For Martin Luther King Day, we hear from an artist who makes civil rights heroes leap off the page.
Kojo For Kids welcomes author Raina Telgemeier to the show on Monday, January 11 at 12:30. Listen live by streaming the show on this page or by tuning in to 88.5 FM in the Washington, D.C. region. Kids can call in with questions at 800-433-8850.
Bullies, nervous stomachs and knocked-out teeth. Raina Telgemeier doesn’t gloss over the harder parts of growing up. But she creates characters who learn that they are more resilient than they thought. And maybe that’s why “Smile,” “Drama,” and her other graphic novels rise to the top of the New York Times Best Sellers list.
Telgemeier joins us to talk about cartooning, writing and what inspires her books for elementary and middle school readers.
We also welcome the students of our school of the week, Murch Elementary in Northwest Washington D.C. We know they’ll have questions for Raina Telgemeier, and we hope you’ll call in with your questions too — if you’re a kid!
This show is part of the “Kojo For Kids” series, a Kojo Nnamdi Show segment featuring guests of special interest to young listeners. Though Kojo has been on WAMU 88.5 for 20 years, this is the first time he has had the opportunity to reach out to an audience of kids, most of whom until last spring had been in school during our live broadcast. We’re excited to hear from our youngest listeners! Join us!
Produced by Lauren Markoe
- Raina Telgemeier Author of graphic novels for kids; @goraina
KOJO NNAMDIWelcome back. Some adults forget what it's like to be a kid, but Raina Telgemeier says she still feels very close to the kid she used to be. Maybe that's why her graphic novels are so popular with kids today. Her books have reached the very top of the New York Times Bestseller list, and kids just can't seem to get enough. Many say she transformed the world of kids books, convincing people that young folks -- both girls and boys -- really want to read graphic novels.
KOJO NNAMDIRaina Telgemeier's with us today to talk about how she became, as she puts it, "Just a kind of cartoonist I've always wanted to be." We also look forward to hearing from students at Murch Elementary School. Go Mustangs. That's in Northwest Washington, our school of the week. Raina Telgemeier, welcome to the program.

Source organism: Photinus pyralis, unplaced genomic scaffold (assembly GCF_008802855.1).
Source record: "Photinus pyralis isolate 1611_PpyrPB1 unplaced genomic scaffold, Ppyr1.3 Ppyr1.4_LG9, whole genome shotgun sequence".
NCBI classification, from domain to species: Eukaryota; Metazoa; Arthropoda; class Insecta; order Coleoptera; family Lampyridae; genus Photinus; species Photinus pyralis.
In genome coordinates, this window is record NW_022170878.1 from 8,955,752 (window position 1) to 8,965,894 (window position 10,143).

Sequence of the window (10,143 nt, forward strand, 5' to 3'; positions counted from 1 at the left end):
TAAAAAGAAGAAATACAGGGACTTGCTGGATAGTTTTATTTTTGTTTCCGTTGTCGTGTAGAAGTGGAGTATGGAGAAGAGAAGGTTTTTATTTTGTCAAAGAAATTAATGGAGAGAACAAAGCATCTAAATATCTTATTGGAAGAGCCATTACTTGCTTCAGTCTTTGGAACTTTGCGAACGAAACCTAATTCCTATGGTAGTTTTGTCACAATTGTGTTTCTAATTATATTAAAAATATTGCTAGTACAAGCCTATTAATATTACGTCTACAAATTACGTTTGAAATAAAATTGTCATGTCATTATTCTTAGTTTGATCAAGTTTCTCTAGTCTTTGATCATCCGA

RAINA TELGEMEIERThank you, Kojo. It's nice to be here.
NNAMDIWe're going to talk about your books in a bit, but first, tell us about you as a kid. Where were you born, and where did you grow up?
TELGEMEIERI was born and raised in San Francisco and spent, you know, most of my childhood on the West Coast, visited family and friends in Los Angeles sometimes. My family took advantage of being out here by going camping and, you know, taking lots of walks in parks and things. So, the West Coast and me have always been really, really close. And so, when I moved away from the West Coast and started thinking about my childhood, it was about not only the people and, you know, the experiences that I had, but also the place that I grew up. So, I think that my books almost feature my hometown as a character.
NNAMDIYeah, indeed, those who have read your books may feel they know something about your childhood. But just tell us a little bit about your family and, I guess, just as importantly, what you liked to do as a kid.
TELGEMEIERWell, everybody in my family likes books. Both of my parents have been teachers, and my dad was an editor for a long time. And my mom is a creative person who plays guitar and she, you know, always made art projects with the kids. And so, I think, me being around words and pictures from the start meant that I was given the freedom to explore on my own. So, I love to draw.
TELGEMEIERI loved to draw, starting from age, I don't know, zero, one. It's too early for me to remember, but -- and I'm fortunate that my parents saved a lot of my drawings from the time. So, I can kind of look back at them and see the progression of, okay, that's a scribble. Okay, that sort of looks like a figure. Okay, that is a character. And so, I always knew that I wanted to do something involving artwork, but the writing came just a little bit later.
NNAMDII'd like to ask about your name, Raina. It's spelled R-a-i-n-a. Is there a story behind it?
TELGEMEIERWell, my parents liked the name Raina, but they had it spelled the traditional R-e-i-n-a, which means "clean" in Spanish.
TELGEMEIERYeah. And then I was born during a pretty long, severe drought in California, and the night that I was born, it rained, you know, like zero-point (laugh) something tenths of an inch. It was not very much rain, but it was enough that it registered, and my parents both decided that that would be a fun spelling -- Raina with an "A" -- because it rained the night I was born.
NNAMDIWell, I'm curious, but clearly not half as curious as the kids from Murch Elementary School. So, I'm going to turn it over to them. I'll start with eight-year-old Trevor, a student at Murch. Hi, Trevor, you're on the air. Go ahead, please.
TREVORWhat inspired this author to write?
NNAMDIWell, before she answers that question today, Trevor, why is today special for you?
TREVORIt's my birthday.
NNAMDIHappy birthday, Trevor.
TELGEMEIERHey, happy birthday. Awesome.
NNAMDIHappy birthday. And now, what inspired you to write?
TELGEMEIERLots of things, but I think it was just the books that I love to read and the cartoons that I love to watch and the illustrations that I constantly studied. Seeing and hearing and watching things made me want to try to do them myself. You know, and I was surrounded by great teachers. And, like I said, my parents were both really creative people, and so I was just given the tools and the space from the very beginning to try. And I found that I really liked it.
NNAMDITrevor, thank you very much for your call, and enjoy the rest of your birthday. This is a twofer. Fourth grade twins from Murch have questions. Sasha wants to know: What's your favorite thing to draw? And Lilly wants to know: Where do you get your inspiration for your stories and pictures?